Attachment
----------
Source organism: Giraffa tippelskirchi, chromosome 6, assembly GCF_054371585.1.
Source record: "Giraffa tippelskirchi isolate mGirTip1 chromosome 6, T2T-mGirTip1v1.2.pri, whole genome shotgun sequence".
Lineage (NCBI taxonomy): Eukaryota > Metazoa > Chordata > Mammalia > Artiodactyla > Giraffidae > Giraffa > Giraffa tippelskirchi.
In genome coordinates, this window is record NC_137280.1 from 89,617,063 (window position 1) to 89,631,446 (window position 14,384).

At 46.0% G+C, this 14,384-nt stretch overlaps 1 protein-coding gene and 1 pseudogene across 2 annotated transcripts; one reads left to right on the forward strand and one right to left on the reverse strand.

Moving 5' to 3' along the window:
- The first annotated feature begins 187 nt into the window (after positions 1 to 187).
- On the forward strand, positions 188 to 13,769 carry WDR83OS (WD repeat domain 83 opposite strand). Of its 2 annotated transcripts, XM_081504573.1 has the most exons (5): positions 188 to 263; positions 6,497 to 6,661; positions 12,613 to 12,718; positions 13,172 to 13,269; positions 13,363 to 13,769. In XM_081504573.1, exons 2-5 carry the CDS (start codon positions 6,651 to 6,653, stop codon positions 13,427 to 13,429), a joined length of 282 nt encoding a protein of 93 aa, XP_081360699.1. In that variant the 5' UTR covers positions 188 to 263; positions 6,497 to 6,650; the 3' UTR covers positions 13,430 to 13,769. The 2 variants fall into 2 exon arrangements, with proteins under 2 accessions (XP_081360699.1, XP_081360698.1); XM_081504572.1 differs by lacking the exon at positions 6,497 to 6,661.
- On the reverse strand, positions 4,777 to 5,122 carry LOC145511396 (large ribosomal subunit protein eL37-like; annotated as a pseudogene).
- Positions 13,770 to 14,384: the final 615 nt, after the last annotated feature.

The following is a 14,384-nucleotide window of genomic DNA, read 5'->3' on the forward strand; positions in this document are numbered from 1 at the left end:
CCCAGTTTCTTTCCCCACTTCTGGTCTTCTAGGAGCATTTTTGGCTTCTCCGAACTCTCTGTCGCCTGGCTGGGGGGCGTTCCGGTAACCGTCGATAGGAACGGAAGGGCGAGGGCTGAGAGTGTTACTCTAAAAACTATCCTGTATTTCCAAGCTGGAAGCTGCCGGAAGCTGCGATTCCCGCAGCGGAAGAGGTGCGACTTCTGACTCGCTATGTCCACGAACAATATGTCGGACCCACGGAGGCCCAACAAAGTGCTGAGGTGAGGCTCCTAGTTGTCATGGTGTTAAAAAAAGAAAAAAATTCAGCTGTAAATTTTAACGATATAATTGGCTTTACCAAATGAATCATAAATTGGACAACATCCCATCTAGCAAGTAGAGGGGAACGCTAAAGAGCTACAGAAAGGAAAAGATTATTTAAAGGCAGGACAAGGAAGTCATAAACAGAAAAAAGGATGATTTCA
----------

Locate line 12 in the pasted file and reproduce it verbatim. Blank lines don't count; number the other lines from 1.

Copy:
CCCAGTTTCTTTCCCCACTTCTGGTCTTCTAGGAGCATTTTTGGCTTCTCCGAACTCTCTGTCGCCTGGCTGGGGGGCGTTCCGGTAACCGTCGATAGGAACGGAAGGGCGAGGGCTGAGAGTGTTACTCTAAAAACTATCCTGTATTTCCAAGCTGGAAGCTGCCGGAAGCTGCGATTCCCGCAGCGGAAGAGGTGCGACTTCTGACTCGCTATGTCCACGAACAATATGTCGGACCCACGGAGGCCCAACAAAGTGCTGAGGTGAGGCTCCTAGTTGTCATGGTGTTAAAAAAAGAAAAAAATTCAGCTGTAAATTTTAACGATATAATTGGCTTTACCAAATGAATCATAAATTGGACAACATCCCATCTAGCAAGTAGAGGGGAACGCTAAAGAGCTACAGAAAGGAAAAGATTATTTAAAGGCAGGACAAGGAAGTCATAAACAGAAAAAAGGATGATTTCA